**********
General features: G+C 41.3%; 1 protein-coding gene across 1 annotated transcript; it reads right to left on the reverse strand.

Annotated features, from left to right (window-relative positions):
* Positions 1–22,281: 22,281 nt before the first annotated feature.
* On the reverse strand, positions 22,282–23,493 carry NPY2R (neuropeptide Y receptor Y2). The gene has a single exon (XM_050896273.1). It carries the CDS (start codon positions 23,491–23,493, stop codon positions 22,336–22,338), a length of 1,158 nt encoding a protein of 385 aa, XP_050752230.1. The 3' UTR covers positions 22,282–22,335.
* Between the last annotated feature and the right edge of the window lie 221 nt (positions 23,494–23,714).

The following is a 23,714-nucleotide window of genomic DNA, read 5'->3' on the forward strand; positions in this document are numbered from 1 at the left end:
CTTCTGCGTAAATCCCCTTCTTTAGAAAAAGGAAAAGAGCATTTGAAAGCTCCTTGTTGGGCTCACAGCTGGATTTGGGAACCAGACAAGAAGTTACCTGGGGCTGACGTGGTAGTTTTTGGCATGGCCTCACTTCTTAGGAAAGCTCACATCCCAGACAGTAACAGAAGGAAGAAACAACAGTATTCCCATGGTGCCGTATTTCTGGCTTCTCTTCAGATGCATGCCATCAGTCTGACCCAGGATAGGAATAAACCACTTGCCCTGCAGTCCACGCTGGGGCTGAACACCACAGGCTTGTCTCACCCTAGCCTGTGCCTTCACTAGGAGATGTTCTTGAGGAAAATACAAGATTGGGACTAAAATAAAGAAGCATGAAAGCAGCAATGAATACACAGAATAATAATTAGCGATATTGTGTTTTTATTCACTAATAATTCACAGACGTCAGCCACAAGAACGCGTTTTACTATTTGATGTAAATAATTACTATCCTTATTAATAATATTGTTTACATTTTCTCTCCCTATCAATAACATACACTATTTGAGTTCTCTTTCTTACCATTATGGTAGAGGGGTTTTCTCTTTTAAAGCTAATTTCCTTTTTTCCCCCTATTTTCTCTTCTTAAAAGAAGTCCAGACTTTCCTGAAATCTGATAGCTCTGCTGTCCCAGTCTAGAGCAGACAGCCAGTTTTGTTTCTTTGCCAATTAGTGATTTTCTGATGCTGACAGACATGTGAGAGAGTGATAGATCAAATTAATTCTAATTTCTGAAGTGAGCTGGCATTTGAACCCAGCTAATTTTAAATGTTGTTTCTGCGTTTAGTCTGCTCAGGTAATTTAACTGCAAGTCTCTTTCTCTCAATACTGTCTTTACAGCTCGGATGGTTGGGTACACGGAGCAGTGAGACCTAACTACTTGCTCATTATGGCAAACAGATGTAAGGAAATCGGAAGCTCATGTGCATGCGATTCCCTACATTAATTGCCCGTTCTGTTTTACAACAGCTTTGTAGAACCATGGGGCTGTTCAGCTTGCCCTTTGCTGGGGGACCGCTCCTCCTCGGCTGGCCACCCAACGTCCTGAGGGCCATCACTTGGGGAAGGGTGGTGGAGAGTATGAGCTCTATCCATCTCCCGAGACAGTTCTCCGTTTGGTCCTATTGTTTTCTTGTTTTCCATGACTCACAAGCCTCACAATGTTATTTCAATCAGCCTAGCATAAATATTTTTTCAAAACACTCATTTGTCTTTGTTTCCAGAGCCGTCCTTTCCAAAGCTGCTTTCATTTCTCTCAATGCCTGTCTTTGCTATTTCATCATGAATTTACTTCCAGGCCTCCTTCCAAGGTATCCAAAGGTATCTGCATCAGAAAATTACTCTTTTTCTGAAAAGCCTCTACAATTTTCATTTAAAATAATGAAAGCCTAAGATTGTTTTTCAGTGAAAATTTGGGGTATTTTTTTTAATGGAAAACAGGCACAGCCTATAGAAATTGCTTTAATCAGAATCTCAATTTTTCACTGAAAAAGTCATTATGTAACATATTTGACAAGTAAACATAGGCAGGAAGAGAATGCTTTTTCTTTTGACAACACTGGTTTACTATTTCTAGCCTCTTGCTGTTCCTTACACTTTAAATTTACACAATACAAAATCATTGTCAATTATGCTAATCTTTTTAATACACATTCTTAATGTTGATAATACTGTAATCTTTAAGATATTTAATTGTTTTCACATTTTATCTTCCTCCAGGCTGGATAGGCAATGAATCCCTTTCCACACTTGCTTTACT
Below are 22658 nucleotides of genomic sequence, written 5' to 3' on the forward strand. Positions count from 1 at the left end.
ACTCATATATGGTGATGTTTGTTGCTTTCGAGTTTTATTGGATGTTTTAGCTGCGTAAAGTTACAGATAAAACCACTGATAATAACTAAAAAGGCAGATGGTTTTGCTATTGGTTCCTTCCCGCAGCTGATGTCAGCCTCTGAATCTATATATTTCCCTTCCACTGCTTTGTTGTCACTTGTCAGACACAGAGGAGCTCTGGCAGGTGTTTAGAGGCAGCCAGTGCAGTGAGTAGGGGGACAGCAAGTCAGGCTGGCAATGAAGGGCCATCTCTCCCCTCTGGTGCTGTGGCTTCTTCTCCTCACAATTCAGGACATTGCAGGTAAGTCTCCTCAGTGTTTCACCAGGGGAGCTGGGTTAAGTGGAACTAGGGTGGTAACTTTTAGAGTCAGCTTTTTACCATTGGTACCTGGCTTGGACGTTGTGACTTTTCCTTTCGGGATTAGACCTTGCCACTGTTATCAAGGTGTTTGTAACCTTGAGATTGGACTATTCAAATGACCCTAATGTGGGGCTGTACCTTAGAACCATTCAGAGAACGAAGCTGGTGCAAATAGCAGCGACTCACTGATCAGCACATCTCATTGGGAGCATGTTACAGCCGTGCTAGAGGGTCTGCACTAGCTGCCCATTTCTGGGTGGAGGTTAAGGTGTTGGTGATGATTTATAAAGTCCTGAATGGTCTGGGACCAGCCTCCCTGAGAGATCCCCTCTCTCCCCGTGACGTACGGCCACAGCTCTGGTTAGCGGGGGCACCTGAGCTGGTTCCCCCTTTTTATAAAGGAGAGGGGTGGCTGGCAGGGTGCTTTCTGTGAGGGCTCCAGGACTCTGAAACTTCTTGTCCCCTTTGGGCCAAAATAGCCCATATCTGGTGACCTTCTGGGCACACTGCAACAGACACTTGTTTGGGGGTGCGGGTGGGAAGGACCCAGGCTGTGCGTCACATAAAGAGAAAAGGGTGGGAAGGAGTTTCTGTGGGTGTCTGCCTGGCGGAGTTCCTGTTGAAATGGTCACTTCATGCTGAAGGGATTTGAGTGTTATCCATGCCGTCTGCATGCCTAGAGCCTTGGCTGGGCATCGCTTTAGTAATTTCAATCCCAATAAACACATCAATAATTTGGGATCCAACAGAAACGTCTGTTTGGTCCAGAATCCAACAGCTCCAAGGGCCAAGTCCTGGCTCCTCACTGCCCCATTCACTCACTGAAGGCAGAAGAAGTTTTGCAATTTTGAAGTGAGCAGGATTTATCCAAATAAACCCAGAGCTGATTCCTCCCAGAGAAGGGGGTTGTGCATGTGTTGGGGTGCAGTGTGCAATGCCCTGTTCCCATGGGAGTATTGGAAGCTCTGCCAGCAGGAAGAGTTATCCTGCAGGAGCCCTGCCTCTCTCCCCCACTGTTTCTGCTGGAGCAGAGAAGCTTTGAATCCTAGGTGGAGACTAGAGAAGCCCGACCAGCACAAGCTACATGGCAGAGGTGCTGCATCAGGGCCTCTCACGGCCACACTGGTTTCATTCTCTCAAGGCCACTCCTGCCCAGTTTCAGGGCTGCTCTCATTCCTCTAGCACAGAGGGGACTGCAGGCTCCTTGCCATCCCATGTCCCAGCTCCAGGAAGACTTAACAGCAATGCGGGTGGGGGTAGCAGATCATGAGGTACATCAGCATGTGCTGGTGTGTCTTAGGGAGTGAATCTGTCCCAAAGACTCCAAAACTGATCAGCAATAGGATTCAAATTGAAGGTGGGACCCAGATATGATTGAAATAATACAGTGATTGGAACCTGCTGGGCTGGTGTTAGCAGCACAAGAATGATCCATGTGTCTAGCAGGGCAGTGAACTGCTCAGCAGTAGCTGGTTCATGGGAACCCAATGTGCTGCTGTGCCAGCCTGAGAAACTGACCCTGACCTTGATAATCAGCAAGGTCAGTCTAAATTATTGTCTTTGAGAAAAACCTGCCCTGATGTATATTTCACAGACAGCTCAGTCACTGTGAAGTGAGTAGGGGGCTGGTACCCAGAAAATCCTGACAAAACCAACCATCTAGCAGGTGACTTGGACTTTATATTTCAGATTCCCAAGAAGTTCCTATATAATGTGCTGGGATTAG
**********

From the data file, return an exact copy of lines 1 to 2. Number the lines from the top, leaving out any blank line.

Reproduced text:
General features: G+C 41.3%; 1 protein-coding gene across 1 annotated transcript; it reads right to left on the reverse strand.

Annotated features, from left to right (window-relative positions):